Regulatory T cells (Tregs) help control inflammation and autoimmunity in the body. These cells are so important that scientists are working to generate stable induced Tregs (iTregs) in vitro for use as treatments for autoimmune diseases as well as rejection to transplanted organs. Unfortunately, it has proven difficult to find the right molecular ingredients to induce stable iTregs. Now, a team of U.S. researchers has found that vitamin C and proteins of the TET family can work together to give Tregs their life-saving power.
“Vitamin C can be used to stabilize iTregs generated in vitro,” said lead author Dr. Xiaojing Yue, a researcher in the Division of Signaling and Gene Expression at the La Jolla Institute for Immunology.
“We hope that these kinds of induced Tregs can be used in the future for treatment of autoimmune diseases and organ transplantation.”
The current study builds on the previous discovery that vitamin C can enhance the enzymatic activity of TET proteins and prompt the generation of stable iTregs under lab conditions.
The finding was encouraging, but Dr. Yue and colleagues did not want to work toward new autoimmune therapies without first analyzing the gene expression patterns and other key epigenetic features of the induced Tregs.
“We wanted to study the entire system at a whole genome level using next generation sequencing technology to better understand the molecular features of these cells,” Dr. Yue said.
A major type of epigenetic modification involves the DNA itself through the addition or removal of molecules called methyl groups from cytosines, one of the four DNA bases.
The methyl groups can be further oxidized by TET enzymes. All of these interactions can eventually change how cells read the DNA code.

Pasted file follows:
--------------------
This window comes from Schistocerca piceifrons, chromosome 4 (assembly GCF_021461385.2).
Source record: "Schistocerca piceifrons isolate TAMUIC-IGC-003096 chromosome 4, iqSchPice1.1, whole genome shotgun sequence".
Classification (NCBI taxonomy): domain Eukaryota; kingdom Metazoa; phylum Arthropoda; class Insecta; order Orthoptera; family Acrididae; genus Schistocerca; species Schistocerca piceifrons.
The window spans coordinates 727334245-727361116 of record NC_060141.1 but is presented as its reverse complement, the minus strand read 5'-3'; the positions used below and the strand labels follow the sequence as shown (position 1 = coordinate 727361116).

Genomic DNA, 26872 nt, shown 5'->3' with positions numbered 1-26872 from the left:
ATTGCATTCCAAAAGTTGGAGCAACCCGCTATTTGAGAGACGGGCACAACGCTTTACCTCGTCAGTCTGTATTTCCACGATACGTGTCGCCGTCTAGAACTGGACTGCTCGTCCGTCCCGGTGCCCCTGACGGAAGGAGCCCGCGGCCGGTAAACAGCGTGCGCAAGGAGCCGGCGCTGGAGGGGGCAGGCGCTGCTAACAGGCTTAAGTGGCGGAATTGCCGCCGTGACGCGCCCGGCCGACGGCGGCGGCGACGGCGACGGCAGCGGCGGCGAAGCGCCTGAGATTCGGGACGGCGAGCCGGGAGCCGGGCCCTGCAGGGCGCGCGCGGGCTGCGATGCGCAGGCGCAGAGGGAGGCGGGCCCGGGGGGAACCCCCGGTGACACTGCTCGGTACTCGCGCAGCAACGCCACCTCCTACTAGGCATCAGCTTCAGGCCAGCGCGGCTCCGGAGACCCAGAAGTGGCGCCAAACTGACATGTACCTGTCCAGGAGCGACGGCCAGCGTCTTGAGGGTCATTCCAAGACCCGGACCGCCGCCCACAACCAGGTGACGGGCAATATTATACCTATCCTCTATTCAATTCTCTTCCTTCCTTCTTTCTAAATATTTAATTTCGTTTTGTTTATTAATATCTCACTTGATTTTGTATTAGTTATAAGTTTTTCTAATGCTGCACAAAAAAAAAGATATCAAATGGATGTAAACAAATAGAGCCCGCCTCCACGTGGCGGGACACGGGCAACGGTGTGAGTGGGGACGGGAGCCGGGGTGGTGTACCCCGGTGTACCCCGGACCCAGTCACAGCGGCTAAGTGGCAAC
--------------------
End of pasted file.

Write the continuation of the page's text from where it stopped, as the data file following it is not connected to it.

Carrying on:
Another type of epigenetic change involves the alteration of DNA accessibility: whether DNA is loosely or tightly coiled.
As the DNA coils unwind, regulatory regions become exposed which subsequently influence gene expression.
In their analysis, the researchers found TET proteins are absolutely required for maintaining the gene expression and epigenetic features that make Tregs as what they are.
And adding vitamin C led to iTregs with similar gene expression and epigenetic features as normal ‘wild type’ Tregs found in the body.
The scientists also found an intriguing connection between TET enzymatic activity, vitamin C and IL-2/STAT5 signaling.
“In mice that are deficient for components of IL-2/STAT5 signaling, such as IL-2, IL-2 receptors or STAT5, the Tregs cannot develop properly or they can have impaired function,” Dr. Yue said.
They authors demonstrated that on one hand, TET-deficiency in Treg cells leads to impaired IL-2/STAT5 signaling.
On the other hand, vitamin C confers iTregs enhanced IL-2/STAT5 signaling by increasing the expression level of IL-2 receptor and the functional form of STAT5, and STAT5 binding to essential regions in the genome, rendering these cells survive better in tough environments with low IL-2 supplementation.
“We are looking for more small molecules to stabilize TET activity and generate induced Tregs that are even more stable,” Dr. Yue said.
“These induced Tregs could eventually be used to treat patients.”
“This research gives us a new way to think about treating autoimmune diseases,” added co-author Daniela Samaniego-Castruita, a graduate student at the La Jolla Institute for Immunology and the University of California, San Diego.
The team’s results were published in the journal EMBO Reports.
Xiaojing Yue et al. 2021. Whole-genome analysis of TET dioxygenase function in regulatory T cells. EMBO Rep: e52716; doi: 10.15252/embr.202152716
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